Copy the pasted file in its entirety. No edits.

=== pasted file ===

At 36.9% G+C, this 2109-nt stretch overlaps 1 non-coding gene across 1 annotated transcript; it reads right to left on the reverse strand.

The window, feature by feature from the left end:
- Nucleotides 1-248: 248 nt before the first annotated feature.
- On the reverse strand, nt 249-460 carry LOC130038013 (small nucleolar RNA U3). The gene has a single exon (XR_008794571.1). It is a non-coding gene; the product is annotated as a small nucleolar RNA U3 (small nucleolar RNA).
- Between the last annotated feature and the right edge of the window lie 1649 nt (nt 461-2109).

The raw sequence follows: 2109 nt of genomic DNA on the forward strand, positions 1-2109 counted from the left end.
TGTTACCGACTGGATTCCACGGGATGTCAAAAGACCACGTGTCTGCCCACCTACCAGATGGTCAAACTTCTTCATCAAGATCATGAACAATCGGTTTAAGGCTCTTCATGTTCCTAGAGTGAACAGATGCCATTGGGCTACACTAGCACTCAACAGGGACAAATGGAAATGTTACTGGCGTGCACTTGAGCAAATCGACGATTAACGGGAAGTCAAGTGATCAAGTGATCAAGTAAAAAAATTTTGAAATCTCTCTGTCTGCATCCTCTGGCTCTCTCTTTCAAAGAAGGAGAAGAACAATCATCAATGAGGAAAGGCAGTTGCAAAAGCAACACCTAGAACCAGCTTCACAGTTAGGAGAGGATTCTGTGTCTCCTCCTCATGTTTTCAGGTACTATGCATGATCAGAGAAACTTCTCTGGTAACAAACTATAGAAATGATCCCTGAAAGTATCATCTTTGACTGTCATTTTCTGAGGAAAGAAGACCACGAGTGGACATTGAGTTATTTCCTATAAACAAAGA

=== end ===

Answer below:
At 36.9% G+C, this 2109-nt stretch overlaps 1 non-coding gene across 1 annotated transcript; it reads right to left on the reverse strand.

The window, feature by feature from the left end:
- Nucleotides 1-248: 248 nt before the first annotated feature.
- On the reverse strand, nt 249-460 carry LOC130038013 (small nucleolar RNA U3). The gene has a single exon (XR_008794571.1). It is a non-coding gene; the product is annotated as a small nucleolar RNA U3 (small nucleolar RNA).
- Between the last annotated feature and the right edge of the window lie 1649 nt (nt 461-2109).

The raw sequence follows: 2109 nt of genomic DNA on the forward strand, positions 1-2109 counted from the left end.
TGTTACCGACTGGATTCCACGGGATGTCAAAAGACCACGTGTCTGCCCACCTACCAGATGGTCAAACTTCTTCATCAAGATCATGAACAATCGGTTTAAGGCTCTTCATGTTCCTAGAGTGAACAGATGCCATTGGGCTACACTAGCACTCAACAGGGACAAATGGAAATGTTACTGGCGTGCACTTGAGCAAATCGACGATTAACGGGAAGTCAAGTGATCAAGTGATCAAGTAAAAAAATTTTGAAATCTCTCTGTCTGCATCCTCTGGCTCTCTCTTTCAAAGAAGGAGAAGAACAATCATCAATGAGGAAAGGCAGTTGCAAAAGCAACACCTAGAACCAGCTTCACAGTTAGGAGAGGATTCTGTGTCTCCTCCTCATGTTTTCAGGTACTATGCATGATCAGAGAAACTTCTCTGGTAACAAACTATAGAAATGATCCCTGAAAGTATCATCTTTGACTGTCATTTTCTGAGGAAAGAAGACCACGAGTGGACATTGAGTTATTTCCTATAAACAAAGA